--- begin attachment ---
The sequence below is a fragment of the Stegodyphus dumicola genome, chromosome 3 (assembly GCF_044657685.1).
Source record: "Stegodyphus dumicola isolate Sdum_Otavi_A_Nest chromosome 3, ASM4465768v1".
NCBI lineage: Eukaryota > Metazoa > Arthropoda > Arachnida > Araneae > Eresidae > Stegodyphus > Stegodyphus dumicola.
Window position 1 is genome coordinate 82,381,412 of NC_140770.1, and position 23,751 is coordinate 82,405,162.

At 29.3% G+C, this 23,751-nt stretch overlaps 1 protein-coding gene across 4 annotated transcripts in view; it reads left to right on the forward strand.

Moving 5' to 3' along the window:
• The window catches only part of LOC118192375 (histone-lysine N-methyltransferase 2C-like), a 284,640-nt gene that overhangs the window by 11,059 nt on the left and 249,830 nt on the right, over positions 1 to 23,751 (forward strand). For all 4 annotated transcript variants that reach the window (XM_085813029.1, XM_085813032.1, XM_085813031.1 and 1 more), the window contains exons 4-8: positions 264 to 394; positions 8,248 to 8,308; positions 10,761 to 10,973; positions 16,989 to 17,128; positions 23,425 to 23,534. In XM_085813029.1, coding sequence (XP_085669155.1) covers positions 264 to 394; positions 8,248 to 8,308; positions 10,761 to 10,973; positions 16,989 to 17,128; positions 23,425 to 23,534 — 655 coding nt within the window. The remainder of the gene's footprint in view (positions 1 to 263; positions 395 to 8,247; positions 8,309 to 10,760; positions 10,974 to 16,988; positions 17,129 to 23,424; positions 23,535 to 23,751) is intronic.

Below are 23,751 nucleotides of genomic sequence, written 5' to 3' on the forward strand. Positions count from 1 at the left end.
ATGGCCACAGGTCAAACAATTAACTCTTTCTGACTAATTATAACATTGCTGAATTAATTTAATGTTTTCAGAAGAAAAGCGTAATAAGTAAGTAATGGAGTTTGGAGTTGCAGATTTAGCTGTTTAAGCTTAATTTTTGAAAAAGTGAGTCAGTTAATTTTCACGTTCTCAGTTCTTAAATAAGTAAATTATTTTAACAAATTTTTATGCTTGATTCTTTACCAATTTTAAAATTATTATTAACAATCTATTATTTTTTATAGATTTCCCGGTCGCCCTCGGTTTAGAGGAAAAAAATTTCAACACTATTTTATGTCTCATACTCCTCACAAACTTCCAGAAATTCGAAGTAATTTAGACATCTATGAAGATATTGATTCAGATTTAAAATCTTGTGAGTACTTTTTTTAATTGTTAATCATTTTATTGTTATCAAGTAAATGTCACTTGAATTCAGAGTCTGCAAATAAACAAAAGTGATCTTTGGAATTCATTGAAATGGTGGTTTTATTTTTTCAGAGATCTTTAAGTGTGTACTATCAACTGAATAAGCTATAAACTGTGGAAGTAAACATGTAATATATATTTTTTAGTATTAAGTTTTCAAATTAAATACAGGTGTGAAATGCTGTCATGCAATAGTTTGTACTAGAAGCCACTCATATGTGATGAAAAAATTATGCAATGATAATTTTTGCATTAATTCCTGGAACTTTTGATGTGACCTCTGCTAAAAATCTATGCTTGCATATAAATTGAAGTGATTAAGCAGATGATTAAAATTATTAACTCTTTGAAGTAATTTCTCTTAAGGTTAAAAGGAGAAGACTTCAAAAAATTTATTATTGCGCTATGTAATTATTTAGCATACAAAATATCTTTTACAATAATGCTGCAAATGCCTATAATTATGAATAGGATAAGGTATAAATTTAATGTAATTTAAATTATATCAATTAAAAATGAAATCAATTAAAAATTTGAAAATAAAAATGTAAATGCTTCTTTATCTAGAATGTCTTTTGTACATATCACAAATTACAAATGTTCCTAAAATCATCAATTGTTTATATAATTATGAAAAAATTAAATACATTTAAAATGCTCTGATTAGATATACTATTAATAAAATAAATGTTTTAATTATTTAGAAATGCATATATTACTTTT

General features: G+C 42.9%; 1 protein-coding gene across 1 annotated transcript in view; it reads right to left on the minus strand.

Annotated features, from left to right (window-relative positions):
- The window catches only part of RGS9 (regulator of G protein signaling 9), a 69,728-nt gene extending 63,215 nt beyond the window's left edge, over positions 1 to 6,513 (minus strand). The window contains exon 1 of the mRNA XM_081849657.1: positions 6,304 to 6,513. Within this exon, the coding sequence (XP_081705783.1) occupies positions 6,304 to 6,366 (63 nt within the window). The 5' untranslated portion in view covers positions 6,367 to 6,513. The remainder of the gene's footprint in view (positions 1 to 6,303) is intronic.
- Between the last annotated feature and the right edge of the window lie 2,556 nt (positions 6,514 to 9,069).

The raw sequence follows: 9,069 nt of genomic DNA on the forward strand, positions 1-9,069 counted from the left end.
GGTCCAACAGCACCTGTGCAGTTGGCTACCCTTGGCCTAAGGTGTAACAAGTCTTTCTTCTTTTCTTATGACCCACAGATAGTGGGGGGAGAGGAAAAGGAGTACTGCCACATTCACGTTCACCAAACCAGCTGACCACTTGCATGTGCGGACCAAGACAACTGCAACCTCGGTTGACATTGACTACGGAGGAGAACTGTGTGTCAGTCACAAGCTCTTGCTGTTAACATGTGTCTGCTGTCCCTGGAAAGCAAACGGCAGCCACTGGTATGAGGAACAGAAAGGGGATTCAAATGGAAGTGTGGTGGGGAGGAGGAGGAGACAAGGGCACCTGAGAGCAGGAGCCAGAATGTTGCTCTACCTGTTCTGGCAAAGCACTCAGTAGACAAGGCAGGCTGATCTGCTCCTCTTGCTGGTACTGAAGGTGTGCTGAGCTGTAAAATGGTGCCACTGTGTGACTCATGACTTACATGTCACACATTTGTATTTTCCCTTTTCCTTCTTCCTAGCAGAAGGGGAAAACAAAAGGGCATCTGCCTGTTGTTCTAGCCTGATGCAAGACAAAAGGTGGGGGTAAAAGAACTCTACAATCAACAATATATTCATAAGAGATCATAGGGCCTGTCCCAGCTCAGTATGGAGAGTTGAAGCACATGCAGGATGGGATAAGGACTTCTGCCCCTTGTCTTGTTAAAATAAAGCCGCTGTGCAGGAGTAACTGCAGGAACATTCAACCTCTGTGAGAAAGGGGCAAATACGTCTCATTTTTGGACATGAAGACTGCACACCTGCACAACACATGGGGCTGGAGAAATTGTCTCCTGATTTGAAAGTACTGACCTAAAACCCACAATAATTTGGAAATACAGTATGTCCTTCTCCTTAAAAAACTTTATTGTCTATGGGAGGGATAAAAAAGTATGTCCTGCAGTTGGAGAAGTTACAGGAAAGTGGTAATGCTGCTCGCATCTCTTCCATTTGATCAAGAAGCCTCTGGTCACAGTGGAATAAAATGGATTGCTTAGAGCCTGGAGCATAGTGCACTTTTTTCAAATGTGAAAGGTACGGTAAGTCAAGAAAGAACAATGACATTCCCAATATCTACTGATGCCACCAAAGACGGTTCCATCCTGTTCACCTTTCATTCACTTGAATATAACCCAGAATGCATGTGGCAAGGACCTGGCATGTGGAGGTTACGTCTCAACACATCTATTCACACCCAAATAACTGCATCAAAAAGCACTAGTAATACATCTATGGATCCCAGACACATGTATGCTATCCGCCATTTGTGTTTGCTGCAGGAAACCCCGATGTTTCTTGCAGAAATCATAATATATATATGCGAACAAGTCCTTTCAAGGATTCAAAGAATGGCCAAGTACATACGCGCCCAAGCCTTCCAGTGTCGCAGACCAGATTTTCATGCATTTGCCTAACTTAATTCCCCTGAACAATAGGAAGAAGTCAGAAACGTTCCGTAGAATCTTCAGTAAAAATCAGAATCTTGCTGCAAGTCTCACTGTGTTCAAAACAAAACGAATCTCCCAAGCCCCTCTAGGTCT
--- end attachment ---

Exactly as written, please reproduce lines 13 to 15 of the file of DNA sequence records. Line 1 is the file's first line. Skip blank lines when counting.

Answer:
- Between the last annotated feature and the right edge of the window lie 2,556 nt (positions 6,514 to 9,069).

The raw sequence follows: 9,069 nt of genomic DNA on the forward strand, positions 1-9,069 counted from the left end.
GGTCCAACAGCACCTGTGCAGTTGGCTACCCTTGGCCTAAGGTGTAACAAGTCTTTCTTCTTTTCTTATGACCCACAGATAGTGGGGGGAGAGGAAAAGGAGTACTGCCACATTCACGTTCACCAAACCAGCTGACCACTTGCATGTGCGGACCAAGACAACTGCAACCTCGGTTGACATTGACTACGGAGGAGAACTGTGTGTCAGTCACAAGCTCTTGCTGTTAACATGTGTCTGCTGTCCCTGGAAAGCAAACGGCAGCCACTGGTATGAGGAACAGAAAGGGGATTCAAATGGAAGTGTGGTGGGGAGGAGGAGGAGACAAGGGCACCTGAGAGCAGGAGCCAGAATGTTGCTCTACCTGTTCTGGCAAAGCACTCAGTAGACAAGGCAGGCTGATCTGCTCCTCTTGCTGGTACTGAAGGTGTGCTGAGCTGTAAAATGGTGCCACTGTGTGACTCATGACTTACATGTCACACATTTGTATTTTCCCTTTTCCTTCTTCCTAGCAGAAGGGGAAAACAAAAGGGCATCTGCCTGTTGTTCTAGCCTGATGCAAGACAAAAGGTGGGGGTAAAAGAACTCTACAATCAACAATATATTCATAAGAGATCATAGGGCCTGTCCCAGCTCAGTATGGAGAGTTGAAGCACATGCAGGATGGGATAAGGACTTCTGCCCCTTGTCTTGTTAAAATAAAGCCGCTGTGCAGGAGTAACTGCAGGAACATTCAACCTCTGTGAGAAAGGGGCAAATACGTCTCATTTTTGGACATGAAGACTGCACACCTGCACAACACATGGGGCTGGAGAAATTGTCTCCTGATTTGAAAGTACTGACCTAAAACCCACAATAATTTGGAAATACAGTATGTCCTTCTCCTTAAAAAACTTTATTGTCTATGGGAGGGATAAAAAAGTATGTCCTGCAGTTGGAGAAGTTACAGGAAAGTGGTAATGCTGCTCGCATCTCTTCCATTTGATCAAGAAGCCTCTGGTCACAGTGGAATAAAATGGATTGCTTAGAGCCTGGAGCATAGTGCACTTTTTTCAAATGTGAAAGGTACGGTAAGTCAAGAAAGAACAATGACATTCCCAATATCTACTGATGCCACCAAAGACGGTTCCATCCTGTTCACCTTTCATTCACTTGAATATAACCCAGAATGCATGTGGCAAGGACCTGGCATGTGGAGGTTACGTCTCAACACATCTATTCACACCCAAATAACTGCATCAAAAAGCACTAGTAATACATCTATGGATCCCAGACACATGTATGCTATCCGCCATTTGTGTTTGCTGCAGGAAACCCCGATGTTTCTTGCAGAAATCATAATATATATATGCGAACAAGTCCTTTCAAGGATTCAAAGAATGGCCAAGTACATACGCGCCCAAGCCTTCCAGTGTCGCAGACCAGATTTTCATGCATTTGCCTAACTTAATTCCCCTGAACAATAGGAAGAAGTCAGAAACGTTCCGTAGAATCTTCAGTAAAAATCAGAATCTTGCTGCAAGTCTCACTGTGTTCAAAACAAAACGAATCTCCCAAGCCCCTCTAGGTCT